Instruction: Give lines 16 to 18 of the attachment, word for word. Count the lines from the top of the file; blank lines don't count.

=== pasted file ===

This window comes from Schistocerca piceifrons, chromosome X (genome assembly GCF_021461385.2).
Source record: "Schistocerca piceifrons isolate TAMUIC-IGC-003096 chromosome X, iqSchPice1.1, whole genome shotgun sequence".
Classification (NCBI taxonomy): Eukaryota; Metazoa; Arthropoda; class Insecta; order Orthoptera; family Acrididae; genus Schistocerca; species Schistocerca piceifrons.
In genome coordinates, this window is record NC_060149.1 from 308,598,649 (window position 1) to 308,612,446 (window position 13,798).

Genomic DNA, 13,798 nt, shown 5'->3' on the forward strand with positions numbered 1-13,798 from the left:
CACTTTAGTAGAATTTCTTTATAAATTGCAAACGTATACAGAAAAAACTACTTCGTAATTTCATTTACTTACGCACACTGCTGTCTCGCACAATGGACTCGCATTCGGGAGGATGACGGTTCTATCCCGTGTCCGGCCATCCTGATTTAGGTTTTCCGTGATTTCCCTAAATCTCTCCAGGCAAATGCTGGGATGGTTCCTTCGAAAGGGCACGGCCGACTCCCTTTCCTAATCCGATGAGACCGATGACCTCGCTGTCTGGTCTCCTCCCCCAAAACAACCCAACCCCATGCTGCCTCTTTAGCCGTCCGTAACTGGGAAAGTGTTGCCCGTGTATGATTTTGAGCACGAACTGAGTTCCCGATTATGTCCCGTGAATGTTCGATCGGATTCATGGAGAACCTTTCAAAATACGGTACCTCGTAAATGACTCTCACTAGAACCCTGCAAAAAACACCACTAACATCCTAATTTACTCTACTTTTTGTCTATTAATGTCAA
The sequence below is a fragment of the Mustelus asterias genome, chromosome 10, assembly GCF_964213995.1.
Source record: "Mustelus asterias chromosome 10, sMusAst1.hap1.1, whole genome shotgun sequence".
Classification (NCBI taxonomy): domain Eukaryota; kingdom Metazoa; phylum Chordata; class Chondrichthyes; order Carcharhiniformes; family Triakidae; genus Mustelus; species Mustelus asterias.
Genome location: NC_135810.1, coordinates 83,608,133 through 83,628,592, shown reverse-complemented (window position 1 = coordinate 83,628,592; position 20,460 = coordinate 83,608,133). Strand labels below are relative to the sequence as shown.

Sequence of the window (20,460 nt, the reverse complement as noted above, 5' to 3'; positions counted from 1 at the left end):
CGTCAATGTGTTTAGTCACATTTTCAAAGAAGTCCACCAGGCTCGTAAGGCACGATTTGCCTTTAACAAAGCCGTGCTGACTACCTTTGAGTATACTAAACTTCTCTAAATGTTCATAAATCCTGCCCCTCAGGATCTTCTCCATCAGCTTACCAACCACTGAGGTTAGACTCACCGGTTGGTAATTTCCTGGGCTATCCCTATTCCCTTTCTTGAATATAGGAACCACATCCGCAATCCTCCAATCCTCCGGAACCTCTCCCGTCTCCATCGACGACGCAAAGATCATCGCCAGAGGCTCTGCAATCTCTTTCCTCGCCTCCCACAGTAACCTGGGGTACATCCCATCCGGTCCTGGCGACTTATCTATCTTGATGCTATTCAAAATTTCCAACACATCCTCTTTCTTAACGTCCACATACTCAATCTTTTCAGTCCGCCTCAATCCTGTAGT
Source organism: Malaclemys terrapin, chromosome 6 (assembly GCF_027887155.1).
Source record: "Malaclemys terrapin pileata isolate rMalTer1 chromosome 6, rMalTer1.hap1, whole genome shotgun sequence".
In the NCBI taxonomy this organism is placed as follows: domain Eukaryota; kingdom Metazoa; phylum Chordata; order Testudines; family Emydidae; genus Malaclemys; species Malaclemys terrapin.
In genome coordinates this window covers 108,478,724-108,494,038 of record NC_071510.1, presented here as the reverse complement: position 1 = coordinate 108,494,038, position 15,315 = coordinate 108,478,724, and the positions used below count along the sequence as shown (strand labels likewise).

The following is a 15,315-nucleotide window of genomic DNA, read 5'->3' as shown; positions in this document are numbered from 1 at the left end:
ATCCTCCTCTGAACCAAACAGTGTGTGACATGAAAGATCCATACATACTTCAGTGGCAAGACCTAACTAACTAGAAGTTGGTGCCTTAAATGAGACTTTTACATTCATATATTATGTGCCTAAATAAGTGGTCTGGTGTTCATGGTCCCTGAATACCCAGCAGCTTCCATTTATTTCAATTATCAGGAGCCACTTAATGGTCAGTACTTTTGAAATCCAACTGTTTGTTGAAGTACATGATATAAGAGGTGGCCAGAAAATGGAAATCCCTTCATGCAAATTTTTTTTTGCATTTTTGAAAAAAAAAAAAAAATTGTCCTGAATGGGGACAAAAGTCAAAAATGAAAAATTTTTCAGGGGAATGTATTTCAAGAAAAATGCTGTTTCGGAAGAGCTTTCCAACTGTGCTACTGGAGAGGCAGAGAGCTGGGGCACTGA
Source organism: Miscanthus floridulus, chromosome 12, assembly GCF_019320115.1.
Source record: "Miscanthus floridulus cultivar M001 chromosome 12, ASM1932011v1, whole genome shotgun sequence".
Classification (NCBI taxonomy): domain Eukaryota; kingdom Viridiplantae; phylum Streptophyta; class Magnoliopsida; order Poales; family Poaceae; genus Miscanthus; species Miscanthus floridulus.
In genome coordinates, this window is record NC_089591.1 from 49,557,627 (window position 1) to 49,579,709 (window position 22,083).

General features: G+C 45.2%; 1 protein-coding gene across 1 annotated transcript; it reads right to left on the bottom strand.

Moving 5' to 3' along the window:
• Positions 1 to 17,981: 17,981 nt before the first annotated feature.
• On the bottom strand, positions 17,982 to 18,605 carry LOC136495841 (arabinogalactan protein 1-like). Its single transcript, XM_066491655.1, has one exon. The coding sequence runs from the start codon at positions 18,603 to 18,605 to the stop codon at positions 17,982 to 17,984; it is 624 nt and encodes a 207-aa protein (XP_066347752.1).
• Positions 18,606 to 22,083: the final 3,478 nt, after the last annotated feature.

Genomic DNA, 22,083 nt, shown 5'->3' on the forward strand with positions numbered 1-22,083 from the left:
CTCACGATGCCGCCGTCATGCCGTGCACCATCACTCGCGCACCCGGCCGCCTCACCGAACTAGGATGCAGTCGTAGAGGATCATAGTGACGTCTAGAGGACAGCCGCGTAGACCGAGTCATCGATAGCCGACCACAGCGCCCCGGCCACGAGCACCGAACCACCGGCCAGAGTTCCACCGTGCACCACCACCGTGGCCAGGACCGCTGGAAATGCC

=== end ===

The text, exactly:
In genome coordinates this window covers 108,478,724-108,494,038 of record NC_071510.1, presented here as the reverse complement: position 1 = coordinate 108,494,038, position 15,315 = coordinate 108,478,724, and the positions used below count along the sequence as shown (strand labels likewise).

The following is a 15,315-nucleotide window of genomic DNA, read 5'->3' as shown; positions in this document are numbered from 1 at the left end:
ATCCTCCTCTGAACCAAACAGTGTGTGACATGAAAGATCCATACATACTTCAGTGGCAAGACCTAACTAACTAGAAGTTGGTGCCTTAAATGAGACTTTTACATTCATATATTATGTGCCTAAATAAGTGGTCTGGTGTTCATGGTCCCTGAATACCCAGCAGCTTCCATTTATTTCAATTATCAGGAGCCACTTAATGGTCAGTACTTTTGAAATCCAACTGTTTGTTGAAGTACATGATATAAGAGGTGGCCAGAAAATGGAAATCCCTTCATGCAAATTTTTTTTTGCATTTTTGAAAAAAAAAAAAAAATTGTCCTGAATGGGGACAAAAGTCAAAAATGAAAAATTTTTCAGGGGAATGTATTTCAAGAAAAATGCTGTTTCGGAAGAGCTTTCCAACTGTGCTACTGGAGAGGCAGAGAGCTGGGGCACTGA